Lawmakers on the Veterans and Legal Affairs Committee Monday held a public hearing on LDs 255 and 374, two bills that would impose geographic distribution requirements on the signatures collected to advance a ballot initiative. The measures propose to amend the Maine Constitution to require that signatures collected for ballot initiatives be gathered from different areas of the state.
In the 128th Maine Legislature, a similar effort failed narrowly in the Maine Senate. Had it received the two-thirds majority support required as a constitutional amendment to be approved by lawmakers, it would have appeared on the statewide ballot in November 2018 along with the Universal Home Care initiative, or Question 1.
The Maine Constitution currently allows signatures to be gathered from anywhere in Maine, though one analysis suggests upwards of 74 percent of signatures gathered for ballot initiatives come from the First Congressional District. All that is required by the Constitution for an initiative to achieve ballot status is for organizers to collect a number of signatures equal to or greater than 10 percent of the total votes cast for governor in the last gubernatorial election.
LD 255 would require that signatures be collected from both of Maine’s congressional districts, and that the number of signatures collected from each congressional district be equal to or greater than 10 percent of the total votes cast for governor within that congressional district in the previous gubernatorial election. LD 374 would essentially do the same, but it replaces congressional districts with Maine’s 35 state Senate districts.
If passed, either bill would make certain that registered voters in rural Maine are not forgotten during the signature collection process. Article IV, Part Third, Section 18 of the state constitution currently enables entities that collect signatures for ballot initiative campaigns to spend their time and resources in southern Maine, the least demanding region in the state to collect signatures with a subs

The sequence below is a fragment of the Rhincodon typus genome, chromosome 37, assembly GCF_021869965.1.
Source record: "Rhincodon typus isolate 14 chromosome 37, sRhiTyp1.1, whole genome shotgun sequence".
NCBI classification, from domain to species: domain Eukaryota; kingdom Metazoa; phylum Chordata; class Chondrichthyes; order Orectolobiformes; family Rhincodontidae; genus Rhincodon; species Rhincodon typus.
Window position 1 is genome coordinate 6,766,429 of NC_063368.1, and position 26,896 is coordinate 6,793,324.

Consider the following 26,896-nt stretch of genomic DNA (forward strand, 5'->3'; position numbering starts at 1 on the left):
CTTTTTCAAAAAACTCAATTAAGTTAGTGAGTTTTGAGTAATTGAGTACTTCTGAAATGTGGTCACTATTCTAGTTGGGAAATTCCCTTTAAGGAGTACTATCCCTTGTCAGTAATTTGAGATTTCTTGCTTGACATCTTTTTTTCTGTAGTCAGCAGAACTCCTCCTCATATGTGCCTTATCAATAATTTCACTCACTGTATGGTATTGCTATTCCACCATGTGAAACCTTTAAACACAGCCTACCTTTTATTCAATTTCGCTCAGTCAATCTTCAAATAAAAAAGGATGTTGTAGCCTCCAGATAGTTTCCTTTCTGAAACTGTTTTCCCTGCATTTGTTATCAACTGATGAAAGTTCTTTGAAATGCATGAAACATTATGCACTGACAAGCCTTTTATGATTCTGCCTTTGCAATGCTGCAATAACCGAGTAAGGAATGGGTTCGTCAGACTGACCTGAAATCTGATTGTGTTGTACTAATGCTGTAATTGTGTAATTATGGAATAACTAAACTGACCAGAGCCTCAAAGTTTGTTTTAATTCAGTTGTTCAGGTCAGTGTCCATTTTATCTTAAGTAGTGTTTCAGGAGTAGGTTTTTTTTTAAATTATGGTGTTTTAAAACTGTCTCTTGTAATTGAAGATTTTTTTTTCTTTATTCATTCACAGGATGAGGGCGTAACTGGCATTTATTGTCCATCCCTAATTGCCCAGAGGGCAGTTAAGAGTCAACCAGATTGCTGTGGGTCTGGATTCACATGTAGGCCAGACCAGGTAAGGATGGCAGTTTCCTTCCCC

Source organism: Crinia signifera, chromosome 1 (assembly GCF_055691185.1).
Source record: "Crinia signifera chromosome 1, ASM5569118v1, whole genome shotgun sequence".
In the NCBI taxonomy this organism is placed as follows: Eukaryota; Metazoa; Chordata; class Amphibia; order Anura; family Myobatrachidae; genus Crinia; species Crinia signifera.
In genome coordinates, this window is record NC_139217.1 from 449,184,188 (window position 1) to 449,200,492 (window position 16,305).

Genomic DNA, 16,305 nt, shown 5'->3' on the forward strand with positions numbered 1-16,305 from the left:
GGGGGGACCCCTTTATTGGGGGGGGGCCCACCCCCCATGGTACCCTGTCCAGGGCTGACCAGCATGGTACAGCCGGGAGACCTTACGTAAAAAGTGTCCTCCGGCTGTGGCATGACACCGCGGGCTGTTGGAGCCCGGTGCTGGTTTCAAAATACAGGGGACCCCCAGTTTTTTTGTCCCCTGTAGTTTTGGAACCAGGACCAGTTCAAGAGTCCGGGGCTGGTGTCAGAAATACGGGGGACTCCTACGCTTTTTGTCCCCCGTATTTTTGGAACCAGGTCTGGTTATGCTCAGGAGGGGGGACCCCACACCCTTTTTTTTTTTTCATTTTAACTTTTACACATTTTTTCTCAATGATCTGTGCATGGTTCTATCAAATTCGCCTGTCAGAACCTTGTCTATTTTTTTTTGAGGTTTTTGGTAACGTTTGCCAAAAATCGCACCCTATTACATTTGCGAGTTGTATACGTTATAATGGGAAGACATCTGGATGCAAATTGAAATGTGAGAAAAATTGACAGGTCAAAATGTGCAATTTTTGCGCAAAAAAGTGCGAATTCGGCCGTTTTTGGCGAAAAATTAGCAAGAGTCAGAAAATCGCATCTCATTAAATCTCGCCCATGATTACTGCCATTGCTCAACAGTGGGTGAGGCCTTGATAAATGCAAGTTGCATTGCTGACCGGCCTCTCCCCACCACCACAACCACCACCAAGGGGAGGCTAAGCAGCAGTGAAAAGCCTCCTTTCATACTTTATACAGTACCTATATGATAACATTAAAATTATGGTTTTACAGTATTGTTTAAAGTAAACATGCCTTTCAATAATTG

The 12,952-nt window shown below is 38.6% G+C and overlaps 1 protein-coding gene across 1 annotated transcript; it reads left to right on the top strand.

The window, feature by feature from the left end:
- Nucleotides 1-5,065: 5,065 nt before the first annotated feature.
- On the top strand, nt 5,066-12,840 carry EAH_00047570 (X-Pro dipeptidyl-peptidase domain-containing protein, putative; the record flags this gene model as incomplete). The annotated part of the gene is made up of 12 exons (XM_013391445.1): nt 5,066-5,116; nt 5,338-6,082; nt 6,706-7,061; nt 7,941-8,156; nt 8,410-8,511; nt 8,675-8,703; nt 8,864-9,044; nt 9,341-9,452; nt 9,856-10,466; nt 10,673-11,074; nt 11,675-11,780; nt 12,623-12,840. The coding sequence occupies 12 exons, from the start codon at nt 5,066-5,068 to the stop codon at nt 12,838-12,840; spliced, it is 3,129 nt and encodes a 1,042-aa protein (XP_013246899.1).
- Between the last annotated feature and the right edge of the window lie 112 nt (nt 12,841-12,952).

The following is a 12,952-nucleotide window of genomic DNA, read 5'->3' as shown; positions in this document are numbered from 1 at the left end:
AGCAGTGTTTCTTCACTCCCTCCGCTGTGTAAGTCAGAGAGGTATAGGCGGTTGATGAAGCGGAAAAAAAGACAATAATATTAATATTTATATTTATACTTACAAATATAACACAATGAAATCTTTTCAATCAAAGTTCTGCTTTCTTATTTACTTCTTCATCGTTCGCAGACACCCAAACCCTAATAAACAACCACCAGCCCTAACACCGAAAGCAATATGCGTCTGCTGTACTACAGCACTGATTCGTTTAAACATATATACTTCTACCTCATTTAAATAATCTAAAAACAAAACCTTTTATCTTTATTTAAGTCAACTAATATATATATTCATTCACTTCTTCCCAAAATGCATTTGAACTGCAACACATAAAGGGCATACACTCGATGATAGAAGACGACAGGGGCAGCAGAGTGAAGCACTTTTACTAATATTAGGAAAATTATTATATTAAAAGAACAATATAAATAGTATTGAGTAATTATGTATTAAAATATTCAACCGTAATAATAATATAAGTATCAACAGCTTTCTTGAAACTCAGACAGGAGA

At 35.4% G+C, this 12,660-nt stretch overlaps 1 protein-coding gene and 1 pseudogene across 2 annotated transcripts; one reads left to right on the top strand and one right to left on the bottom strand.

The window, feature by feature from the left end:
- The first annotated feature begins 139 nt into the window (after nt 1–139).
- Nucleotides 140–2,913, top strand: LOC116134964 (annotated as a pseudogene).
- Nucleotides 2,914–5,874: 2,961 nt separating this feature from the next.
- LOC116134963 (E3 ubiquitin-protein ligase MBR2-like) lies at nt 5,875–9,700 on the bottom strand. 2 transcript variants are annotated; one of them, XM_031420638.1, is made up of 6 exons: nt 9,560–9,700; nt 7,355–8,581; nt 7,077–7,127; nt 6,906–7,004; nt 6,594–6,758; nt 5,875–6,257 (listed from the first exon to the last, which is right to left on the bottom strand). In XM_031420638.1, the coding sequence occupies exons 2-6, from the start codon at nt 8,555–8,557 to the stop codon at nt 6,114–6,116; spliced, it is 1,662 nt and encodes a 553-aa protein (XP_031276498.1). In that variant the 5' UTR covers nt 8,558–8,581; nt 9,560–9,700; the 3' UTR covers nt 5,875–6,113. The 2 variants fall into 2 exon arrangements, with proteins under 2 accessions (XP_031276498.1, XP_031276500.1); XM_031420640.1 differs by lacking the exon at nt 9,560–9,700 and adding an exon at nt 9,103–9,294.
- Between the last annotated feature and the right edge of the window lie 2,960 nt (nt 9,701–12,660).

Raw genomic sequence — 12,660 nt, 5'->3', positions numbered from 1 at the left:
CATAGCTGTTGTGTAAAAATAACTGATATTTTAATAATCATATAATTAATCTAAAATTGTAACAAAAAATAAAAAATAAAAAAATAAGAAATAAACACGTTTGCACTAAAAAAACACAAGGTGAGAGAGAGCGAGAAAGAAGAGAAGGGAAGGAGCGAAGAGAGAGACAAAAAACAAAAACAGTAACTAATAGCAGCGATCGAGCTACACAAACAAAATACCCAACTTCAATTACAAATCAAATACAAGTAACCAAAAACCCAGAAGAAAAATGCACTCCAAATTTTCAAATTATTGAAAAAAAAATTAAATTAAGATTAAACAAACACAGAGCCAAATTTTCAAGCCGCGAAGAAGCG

While the interests of southern Maine voters are absolutely necessary in making statewide decisions, residents in northern and central Maine need to have a proportionate say in these matters as well. Initiatives should reflect the interests of the statewide population, not just voters in southern Maine.
Of the 24 states with a citizen’s initiative process, half of them employ geographic distribution requirements for signature collection to prevent major metropolitan areas from dictating what measures achieve ballot status.
For example, Nevada requires 112,544 signatures to be collected in total for an initiative to be put on a ballot. However, at least 28,136 need to be collected from each of Nevada’s four congressional districts, allowing for equal representation among the state’s diverse population. Similarly, LDs 255 and 374 would mandate that all of Maine is equally represented in terms of what goes on the statewide ballot.
More than 63,607 signatures would currently need to be collected and certified by the Secretary of State in order for an initiative to be put on the ballot. LDs 255 and 374 would ensure that initiatives on the ballot represent the interests of all Maine people, and does so without increasing the required signature threshold.
The only difference between these bills and current law is that petitioners would need to put more time and energy into making sure their proposals reflect the policy ambitions of residents in all areas of the state. That shouldn’t be too much to ask for in a state where citizens have notoriously different interests depending on location.